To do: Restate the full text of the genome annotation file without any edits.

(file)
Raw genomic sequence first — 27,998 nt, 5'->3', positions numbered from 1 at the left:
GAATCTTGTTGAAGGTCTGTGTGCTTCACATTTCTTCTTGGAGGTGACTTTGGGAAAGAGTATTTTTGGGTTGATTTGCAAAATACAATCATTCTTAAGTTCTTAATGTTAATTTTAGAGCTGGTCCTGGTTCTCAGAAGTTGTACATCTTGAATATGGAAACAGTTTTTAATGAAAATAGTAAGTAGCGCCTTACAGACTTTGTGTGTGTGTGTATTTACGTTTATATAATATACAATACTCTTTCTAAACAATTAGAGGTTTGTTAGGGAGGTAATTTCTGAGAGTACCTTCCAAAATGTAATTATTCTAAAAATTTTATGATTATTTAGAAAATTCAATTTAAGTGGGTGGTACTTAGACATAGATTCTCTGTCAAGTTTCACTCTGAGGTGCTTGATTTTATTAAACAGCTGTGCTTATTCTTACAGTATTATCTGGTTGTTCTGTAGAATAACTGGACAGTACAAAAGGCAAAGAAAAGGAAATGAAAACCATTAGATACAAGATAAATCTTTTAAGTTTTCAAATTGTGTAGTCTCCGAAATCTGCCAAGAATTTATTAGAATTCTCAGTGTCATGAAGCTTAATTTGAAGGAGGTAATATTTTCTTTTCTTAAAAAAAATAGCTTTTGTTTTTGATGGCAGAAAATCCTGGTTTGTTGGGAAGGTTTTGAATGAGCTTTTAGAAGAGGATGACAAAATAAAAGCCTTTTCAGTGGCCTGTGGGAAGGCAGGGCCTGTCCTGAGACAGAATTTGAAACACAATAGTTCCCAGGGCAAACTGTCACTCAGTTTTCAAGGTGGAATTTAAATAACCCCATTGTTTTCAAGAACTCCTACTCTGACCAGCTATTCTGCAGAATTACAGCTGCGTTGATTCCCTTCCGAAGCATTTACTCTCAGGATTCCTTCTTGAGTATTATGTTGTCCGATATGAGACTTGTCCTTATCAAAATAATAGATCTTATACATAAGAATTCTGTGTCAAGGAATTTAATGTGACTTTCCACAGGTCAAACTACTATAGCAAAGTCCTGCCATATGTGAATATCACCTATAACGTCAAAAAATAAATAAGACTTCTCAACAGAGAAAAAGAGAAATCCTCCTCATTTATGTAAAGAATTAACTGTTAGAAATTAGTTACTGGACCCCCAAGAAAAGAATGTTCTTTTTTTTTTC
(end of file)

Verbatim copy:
Raw genomic sequence first — 27,998 nt, 5'->3', positions numbered from 1 at the left:
GAATCTTGTTGAAGGTCTGTGTGCTTCACATTTCTTCTTGGAGGTGACTTTGGGAAAGAGTATTTTTGGGTTGATTTGCAAAATACAATCATTCTTAAGTTCTTAATGTTAATTTTAGAGCTGGTCCTGGTTCTCAGAAGTTGTACATCTTGAATATGGAAACAGTTTTTAATGAAAATAGTAAGTAGCGCCTTACAGACTTTGTGTGTGTGTGTATTTACGTTTATATAATATACAATACTCTTTCTAAACAATTAGAGGTTTGTTAGGGAGGTAATTTCTGAGAGTACCTTCCAAAATGTAATTATTCTAAAAATTTTATGATTATTTAGAAAATTCAATTTAAGTGGGTGGTACTTAGACATAGATTCTCTGTCAAGTTTCACTCTGAGGTGCTTGATTTTATTAAACAGCTGTGCTTATTCTTACAGTATTATCTGGTTGTTCTGTAGAATAACTGGACAGTACAAAAGGCAAAGAAAAGGAAATGAAAACCATTAGATACAAGATAAATCTTTTAAGTTTTCAAATTGTGTAGTCTCCGAAATCTGCCAAGAATTTATTAGAATTCTCAGTGTCATGAAGCTTAATTTGAAGGAGGTAATATTTTCTTTTCTTAAAAAAAATAGCTTTTGTTTTTGATGGCAGAAAATCCTGGTTTGTTGGGAAGGTTTTGAATGAGCTTTTAGAAGAGGATGACAAAATAAAAGCCTTTTCAGTGGCCTGTGGGAAGGCAGGGCCTGTCCTGAGACAGAATTTGAAACACAATAGTTCCCAGGGCAAACTGTCACTCAGTTTTCAAGGTGGAATTTAAATAACCCCATTGTTTTCAAGAACTCCTACTCTGACCAGCTATTCTGCAGAATTACAGCTGCGTTGATTCCCTTCCGAAGCATTTACTCTCAGGATTCCTTCTTGAGTATTATGTTGTCCGATATGAGACTTGTCCTTATCAAAATAATAGATCTTATACATAAGAATTCTGTGTCAAGGAATTTAATGTGACTTTCCACAGGTCAAACTACTATAGCAAAGTCCTGCCATATGTGAATATCACCTATAACGTCAAAAAATAAATAAGACTTCTCAACAGAGAAAAAGAGAAATCCTCCTCATTTATGTAAAGAATTAACTGTTAGAAATTAGTTACTGGACCCCCAAGAAAAGAATGTTCTTTTTTTTTTC